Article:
Anvil journal of theology and mission
by Paul Bradbury
Pioneers and pioneering often feel caught in a system of measurement that is built for a different paradigm of missional ecclesiology. It’s said that “if all you have is a hammer, everything starts to look like a nail”. Current normative church metrics often feel like that hammer. Frameworks of measurement imposed without reflection on pioneers, many of whom are not using models but evolving processes to enable mission and church formation, can leave pioneers feeling like they are having to conform to the assumptions of a different system. Furthermore, these measurement frameworks that focus on the measures of mature church, such as attendance and giving, overlook more relational and transformational outcomes in the work of many pioneers. Numbers don’t tell the whole story. Often, they don’t allow space for any stories at all.
In this short article I want to explore why we are so committed to the systems of measurement that dominate church life at the moment. I am probing at the philosophical and theological assumptions that underpin the paradigm of measurement that prioritises the hard data of attendance and financial strength. Having done this, the article then makes some suggestions for a healthier approach to measurement that puts these metrics in the wider context of disclosure and evaluation.
Measurement and modernity I – growth as a higher good
In his book The Congregation in a Secular Age, Andrew Root explores the challenge for church in keeping up with the culture of late modernity and its need for constant growth and acceleration. Drawing on philosophers Hartmut Rosa and Charles Taylor, Root examines religion and modernity through the lens of time. He argues that western culture has become disconnected from the moral and spiritual traditions that formed it and in so doing has become “emptied” of any sense of sacred time. Charles Taylor described the development of modernity as a move towards an “immanent frame” – that is, to a perspective on our experience that has no account of the transcendent. In the same way time has become disengaged from any sense of an eternal framework, or story with a beginning and an end. Time is not moving towards any eternally held telos but reduced to an endless series of identical moments that must be freighted with all our anticipated and desired experience. Time is not held as gift within the fullness of who God is but must be acted on by us as human agents. Time is nothing more than another resource to be utilised towards our own ends.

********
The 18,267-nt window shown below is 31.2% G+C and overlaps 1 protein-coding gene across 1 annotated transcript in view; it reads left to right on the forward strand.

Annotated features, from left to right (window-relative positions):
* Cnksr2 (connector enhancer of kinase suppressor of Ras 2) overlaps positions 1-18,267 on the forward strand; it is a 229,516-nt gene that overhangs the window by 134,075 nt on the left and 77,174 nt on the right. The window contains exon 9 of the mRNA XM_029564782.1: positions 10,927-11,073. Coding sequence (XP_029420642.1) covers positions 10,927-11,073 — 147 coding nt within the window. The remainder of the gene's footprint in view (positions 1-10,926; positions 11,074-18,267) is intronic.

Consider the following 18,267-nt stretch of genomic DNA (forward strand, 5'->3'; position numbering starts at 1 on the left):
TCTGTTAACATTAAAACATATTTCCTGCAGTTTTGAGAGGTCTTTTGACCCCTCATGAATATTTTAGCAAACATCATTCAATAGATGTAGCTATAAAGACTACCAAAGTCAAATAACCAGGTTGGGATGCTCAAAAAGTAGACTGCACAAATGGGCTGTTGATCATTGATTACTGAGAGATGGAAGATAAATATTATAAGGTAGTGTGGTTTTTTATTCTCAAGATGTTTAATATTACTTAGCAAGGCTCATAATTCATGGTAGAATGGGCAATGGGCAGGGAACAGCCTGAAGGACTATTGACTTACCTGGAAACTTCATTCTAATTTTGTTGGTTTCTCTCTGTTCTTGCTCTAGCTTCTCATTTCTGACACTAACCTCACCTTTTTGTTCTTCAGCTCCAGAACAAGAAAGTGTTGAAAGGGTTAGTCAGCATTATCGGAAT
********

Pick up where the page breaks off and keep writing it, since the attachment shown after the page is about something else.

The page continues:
The consequence of the utilitarian view of time is the hardwiring of growth and acceleration in modernist culture. We have become accustomed to seeing growth and acceleration as goods in and of themselves. We are nothing if we are not busy, and busier than we were before. Organisations likewise judge by virtue of their growth against past performance and that of others. The “higher goods” of growth and acceleration must then be served by the resources needed to improve them. People and money become resources subservient to these outcomes. And the church is not immune to this reality. Many churches looking to engage with the culture around them embody the values of growth and acceleration. To engage relevantly with a culture high on busyness, churches seek to be busy places too.
Root probes the “double bind” created by the logic of late modernity in which the church has become entangled. A “double bind” that means that we present churches as busy places in which growth is happening, while at the same time we find ourselves struggling to compete in a saturated market for the time and resources of our congregations to fuel continued growth.
Regarding measurement, the point is this: the system that much of the modern church is engaged in is one that prizes growth and busyness. Metrics that focus on the resources of people and money are what you would expect from a system built on these values. They are proxies for an ecclesiology dependent on growth. But is growth a “higher good” for the church?
Measurement and modernity II – the hall of mirrors
In his book The Master and His Emissary, Iain McGilchrist develops the thesis that the asymmetry of the human brain’s two hemispheres, which can be witnessed when people suffer brain injuries or strokes in one or other of these hemispheres, relates to a fundamental difference in the way these two sides of the brain “see” or attend to the world. McGilchrist draws on a wealth of neuroscientific data to show how the left-hand side of the brain is associated with our ability to rationalise, theorise and codify the world. We do this to make sense of complexity and to enable ourselves to get the resources we need to survive and thrive. Meanwhile the right-hand side of the brain is associated with the ability to make connections. The right-hand side attends to the experiences it receives from the world, not by reducing to some kind of system but by holding data ambiguously and provisionally, attending to the relationships between them.
McGilchrist then goes on to argue that the power of the left-hand side of the brain can overreach itself, resisting the perspective of the right-hand side of the brain and in effect constructing the world on the basis of the world view it has created. The effect created can be described as a “hall of mirrors”, where the dominance of one particular way of seeing prevents escape from that perspective. McGilchrist provides a thorough overview of western cultural history to argue that at various points in this story, the left hemisphere perspective has taken over at the exclusion of the right hemisphere. Furthermore, he argues modernism represents just such a time in western cultural history.
This provides another important perspective on the systems of measurement that dominate in the life of the church. The measures and metrics that are offered to us are the product of the reductive processes of left-hemisphere thinking, very proficiently reducing complexity down to simple models and measurables. However, the blanket use of those metrics for every expression of church risks keeping the church in its own hall of mirrors, unable to give attention to new data, new ideas, new expressions of church that are emerging through its engagement with an ever-changing world.